Personal Finance

Americans Are Drowning in Uncollected Medical Debt

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Medical debt is hurting the creditworthiness of 43 million Americans, and the systems in place to collect and report this debt can be challenging for people, according to a new report released on Thursday by the Consumer Financial Protection Bureau (CFPB).

"It's hard for consumers to navigate the medical debt maze and come out with a clean credit report on the other side," said CFPB director Richard Cordray in a statement. "Getting medical care should not make your credit report sick." The CFPB study concluded that the process of billing for medical care can be confusing and the system for reporting overdue medical debt is haphazard. This could explain why half of all overdue debt on credit reports is now for medical expenses.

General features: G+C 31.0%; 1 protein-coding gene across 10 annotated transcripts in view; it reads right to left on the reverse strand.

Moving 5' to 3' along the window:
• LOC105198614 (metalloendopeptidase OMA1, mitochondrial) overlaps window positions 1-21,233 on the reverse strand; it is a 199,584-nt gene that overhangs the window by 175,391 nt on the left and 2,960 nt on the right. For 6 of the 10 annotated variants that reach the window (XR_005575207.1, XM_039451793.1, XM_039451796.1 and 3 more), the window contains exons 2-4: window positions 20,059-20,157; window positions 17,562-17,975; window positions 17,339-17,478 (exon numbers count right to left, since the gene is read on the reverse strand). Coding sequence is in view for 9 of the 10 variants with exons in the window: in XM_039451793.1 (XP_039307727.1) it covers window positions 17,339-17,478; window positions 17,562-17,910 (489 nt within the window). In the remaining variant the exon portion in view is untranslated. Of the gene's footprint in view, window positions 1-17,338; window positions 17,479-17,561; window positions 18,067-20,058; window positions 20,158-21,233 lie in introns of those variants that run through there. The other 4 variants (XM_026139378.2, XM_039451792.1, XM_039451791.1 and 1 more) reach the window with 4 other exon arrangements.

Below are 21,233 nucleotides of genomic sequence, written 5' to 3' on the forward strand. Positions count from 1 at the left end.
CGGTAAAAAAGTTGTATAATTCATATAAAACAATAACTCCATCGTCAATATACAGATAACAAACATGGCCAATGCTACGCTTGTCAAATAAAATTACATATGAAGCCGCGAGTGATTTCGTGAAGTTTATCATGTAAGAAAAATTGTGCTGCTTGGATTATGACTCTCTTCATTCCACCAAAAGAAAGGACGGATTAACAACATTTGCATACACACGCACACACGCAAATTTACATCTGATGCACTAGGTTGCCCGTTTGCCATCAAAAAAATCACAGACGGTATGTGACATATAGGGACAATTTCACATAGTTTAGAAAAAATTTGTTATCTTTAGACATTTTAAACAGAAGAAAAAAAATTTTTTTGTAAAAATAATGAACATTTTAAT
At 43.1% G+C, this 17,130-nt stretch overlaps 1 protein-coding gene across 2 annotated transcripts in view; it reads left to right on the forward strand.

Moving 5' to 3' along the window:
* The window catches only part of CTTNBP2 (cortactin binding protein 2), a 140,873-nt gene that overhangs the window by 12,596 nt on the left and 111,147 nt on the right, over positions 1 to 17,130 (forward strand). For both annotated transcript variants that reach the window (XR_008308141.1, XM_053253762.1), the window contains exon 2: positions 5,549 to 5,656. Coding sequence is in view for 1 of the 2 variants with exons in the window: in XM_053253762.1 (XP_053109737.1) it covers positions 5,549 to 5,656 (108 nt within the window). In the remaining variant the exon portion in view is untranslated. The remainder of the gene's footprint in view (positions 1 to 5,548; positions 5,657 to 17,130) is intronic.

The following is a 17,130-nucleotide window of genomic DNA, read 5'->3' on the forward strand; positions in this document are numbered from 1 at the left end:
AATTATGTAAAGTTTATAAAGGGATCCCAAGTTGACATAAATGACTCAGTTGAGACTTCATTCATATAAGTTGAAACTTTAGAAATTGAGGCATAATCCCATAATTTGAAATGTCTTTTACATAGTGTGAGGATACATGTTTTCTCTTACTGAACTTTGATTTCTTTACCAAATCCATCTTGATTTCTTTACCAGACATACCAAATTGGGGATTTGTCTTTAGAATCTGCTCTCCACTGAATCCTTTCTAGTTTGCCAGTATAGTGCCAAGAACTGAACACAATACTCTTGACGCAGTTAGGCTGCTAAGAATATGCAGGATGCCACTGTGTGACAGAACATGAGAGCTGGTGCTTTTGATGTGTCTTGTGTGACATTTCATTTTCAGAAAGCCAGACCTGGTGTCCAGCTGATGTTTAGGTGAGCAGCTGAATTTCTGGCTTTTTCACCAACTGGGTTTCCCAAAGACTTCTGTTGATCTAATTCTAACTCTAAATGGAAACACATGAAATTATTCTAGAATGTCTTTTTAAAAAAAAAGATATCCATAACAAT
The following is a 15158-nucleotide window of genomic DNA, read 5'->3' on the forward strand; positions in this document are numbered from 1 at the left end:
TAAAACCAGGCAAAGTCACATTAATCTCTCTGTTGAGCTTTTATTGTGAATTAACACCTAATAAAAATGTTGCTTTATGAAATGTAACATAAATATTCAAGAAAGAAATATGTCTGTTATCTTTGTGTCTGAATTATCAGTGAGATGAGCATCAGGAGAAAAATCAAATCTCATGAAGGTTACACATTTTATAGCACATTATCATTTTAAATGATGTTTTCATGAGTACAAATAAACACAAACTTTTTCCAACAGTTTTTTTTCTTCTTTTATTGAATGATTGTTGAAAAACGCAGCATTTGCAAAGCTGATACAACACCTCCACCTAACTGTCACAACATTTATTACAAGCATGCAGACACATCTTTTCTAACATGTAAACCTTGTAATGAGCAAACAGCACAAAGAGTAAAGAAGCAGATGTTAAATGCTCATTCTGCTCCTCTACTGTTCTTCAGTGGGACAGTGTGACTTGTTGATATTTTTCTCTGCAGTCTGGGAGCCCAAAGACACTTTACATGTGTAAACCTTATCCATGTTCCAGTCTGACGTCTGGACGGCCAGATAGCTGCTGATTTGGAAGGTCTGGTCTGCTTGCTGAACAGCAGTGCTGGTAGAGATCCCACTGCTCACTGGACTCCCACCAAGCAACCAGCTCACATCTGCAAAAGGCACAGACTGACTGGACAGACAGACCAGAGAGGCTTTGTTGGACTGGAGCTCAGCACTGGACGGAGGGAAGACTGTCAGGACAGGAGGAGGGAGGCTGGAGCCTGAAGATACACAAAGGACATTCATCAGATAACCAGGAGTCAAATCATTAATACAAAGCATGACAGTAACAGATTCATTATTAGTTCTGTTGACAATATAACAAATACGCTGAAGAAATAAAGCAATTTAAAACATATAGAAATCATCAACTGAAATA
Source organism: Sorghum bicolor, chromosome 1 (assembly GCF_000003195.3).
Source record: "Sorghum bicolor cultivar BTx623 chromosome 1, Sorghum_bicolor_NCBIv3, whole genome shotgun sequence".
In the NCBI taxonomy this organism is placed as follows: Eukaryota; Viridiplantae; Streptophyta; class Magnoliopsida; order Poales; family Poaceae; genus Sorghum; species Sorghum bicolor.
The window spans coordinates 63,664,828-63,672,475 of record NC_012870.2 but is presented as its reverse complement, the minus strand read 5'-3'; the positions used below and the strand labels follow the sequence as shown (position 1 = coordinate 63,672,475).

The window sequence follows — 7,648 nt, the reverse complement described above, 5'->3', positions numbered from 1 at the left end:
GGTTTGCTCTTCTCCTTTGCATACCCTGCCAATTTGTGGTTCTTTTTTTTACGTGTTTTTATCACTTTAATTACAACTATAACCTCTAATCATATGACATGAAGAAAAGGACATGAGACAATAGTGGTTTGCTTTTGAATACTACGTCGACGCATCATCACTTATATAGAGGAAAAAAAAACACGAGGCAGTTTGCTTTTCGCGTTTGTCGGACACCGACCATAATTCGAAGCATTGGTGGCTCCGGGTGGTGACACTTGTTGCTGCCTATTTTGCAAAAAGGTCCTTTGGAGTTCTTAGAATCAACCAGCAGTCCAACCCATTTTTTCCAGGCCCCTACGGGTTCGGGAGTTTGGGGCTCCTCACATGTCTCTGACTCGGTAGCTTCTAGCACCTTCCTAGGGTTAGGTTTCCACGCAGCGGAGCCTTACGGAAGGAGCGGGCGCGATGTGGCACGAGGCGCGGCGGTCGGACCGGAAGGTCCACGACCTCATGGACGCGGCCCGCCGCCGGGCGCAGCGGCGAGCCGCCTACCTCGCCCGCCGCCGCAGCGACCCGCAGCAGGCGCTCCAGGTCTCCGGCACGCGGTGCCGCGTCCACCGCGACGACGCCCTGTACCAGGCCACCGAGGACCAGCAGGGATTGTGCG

The report says one out of five credit reports now contains a black mark from overdue medical debt. The major credit reporting agencies will now be required to provide the bureau with regular reports about how consumer disputes are being handled. They will also be expected to investigate companies that have abnormally high dispute rates and do something about it. The CFPB has information on how to deal with medical debt, both before it goes on a credit report and after.

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Other findings of the report include:

  • 15 million consumers have only medical debt on their credit reports: Seven percent of all consumers have medical debt and no other collection items on their reports, and they tend to be more reliable bill payers than consumers with other types of collections on their credit reports.
  • The average reported medical debt is $579: The average unpaid, non-medical collections item on a credit report is $1,000. But unpaid medical collections are smaller, with an average of $579 and a median of $207.

--Additional reporting from